Kendall advised President Clinton on global warming, and in 1992 spoke frequently at hearings on an international global warming treaty. He advocated reducing carbon dioxide emissions 60% by 2025 "to lower the risk of unacceptable damage to natural ecosystems and humanity."
He also had a lighter side, as he demonstrated in 1991 when he and other MIT and Harvard Nobel laureates concocted the ersatz Ignatius Nobel prizes. Those awards were designed for people overlooked for prizes named for Ig's distant cousin Alfred Nobel, inventor of TNT.
The Ig Nobel was awarded to then Vice President Dan Quayle as a "consumer of time and occupier of space, for demonstrating better than anyone the need for science education." Michael Milkin, then in prison, received the Ig Nobel as "father of the junk bond, to whom we are all indebted," and Edward Teller, father of the hydrogen bomb, received the Ig Nobel for peace "for his lifelong efforts to change the meaning of peace as we know it."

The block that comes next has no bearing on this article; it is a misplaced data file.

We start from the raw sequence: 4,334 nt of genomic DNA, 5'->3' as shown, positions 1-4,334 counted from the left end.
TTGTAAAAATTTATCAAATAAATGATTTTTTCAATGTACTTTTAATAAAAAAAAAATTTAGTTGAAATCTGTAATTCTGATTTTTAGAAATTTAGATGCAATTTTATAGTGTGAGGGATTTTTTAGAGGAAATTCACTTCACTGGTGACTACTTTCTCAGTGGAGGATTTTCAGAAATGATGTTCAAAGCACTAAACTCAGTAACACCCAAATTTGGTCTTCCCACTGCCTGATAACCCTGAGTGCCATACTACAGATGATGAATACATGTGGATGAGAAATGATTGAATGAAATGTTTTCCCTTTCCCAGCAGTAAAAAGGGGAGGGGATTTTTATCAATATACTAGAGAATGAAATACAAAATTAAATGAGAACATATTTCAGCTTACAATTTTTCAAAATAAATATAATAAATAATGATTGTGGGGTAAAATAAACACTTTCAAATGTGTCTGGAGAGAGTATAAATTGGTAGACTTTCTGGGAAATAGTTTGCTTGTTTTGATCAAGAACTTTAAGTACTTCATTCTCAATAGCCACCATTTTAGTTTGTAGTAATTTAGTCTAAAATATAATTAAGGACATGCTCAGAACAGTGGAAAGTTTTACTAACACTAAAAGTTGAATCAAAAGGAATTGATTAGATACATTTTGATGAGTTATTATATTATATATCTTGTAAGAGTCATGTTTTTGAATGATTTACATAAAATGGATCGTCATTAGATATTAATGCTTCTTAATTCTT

A native of Boston, Kendall was a graduate of Amherst College and earned his PhD in nuclear and atomic physics from MIT. He taught and performed research at Stanford University's High Energy Laboratory from 1956 to 1961, when he joined the MIT faculty.
He was a large shareholder in his family business, Kendall Co., which made Curad bandages, Curity diapers and hospital equipment until it was bought by Colgate Palmolive Co. in 1972.
Kendall is survived by a brother, John, of Sharon, Mass.